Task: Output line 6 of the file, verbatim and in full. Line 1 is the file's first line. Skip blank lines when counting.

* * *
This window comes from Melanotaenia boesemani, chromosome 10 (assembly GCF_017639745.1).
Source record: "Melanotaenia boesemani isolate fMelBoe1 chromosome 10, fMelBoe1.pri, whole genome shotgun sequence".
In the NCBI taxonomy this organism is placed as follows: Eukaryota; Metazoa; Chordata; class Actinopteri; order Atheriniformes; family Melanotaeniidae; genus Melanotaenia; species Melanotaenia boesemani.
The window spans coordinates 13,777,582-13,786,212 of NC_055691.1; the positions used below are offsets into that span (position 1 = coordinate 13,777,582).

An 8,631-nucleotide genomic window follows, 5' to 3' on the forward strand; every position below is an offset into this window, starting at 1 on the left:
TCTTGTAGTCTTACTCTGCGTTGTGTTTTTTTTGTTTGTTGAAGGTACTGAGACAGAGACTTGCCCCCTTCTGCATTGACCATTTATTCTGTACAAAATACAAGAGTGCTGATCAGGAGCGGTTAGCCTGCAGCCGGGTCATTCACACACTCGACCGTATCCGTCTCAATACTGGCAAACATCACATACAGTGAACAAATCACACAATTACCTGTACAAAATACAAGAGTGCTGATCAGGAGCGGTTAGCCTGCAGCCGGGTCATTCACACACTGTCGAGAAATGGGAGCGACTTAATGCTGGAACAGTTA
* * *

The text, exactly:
TCTTGTAGTCTTACTCTGCGTTGTGTTTTTTTTGTTTGTTGAAGGTACTGAGACAGAGACTTGCCCCCTTCTGCATTGACCATTTATTCTGTACAAAATACAAGAGTGCTGATCAGGAGCGGTTAGCCTGCAGCCGGGTCATTCACACACTCGACCGTATCCGTCTCAATACTGGCAAACATCACATACAGTGAACAAATCACACAATTACCTGTACAAAATACAAGAGTGCTGATCAGGAGCGGTTAGCCTGCAGCCGGGTCATTCACACACTGTCGAGAAATGGGAGCGACTTAATGCTGGAACAGTTA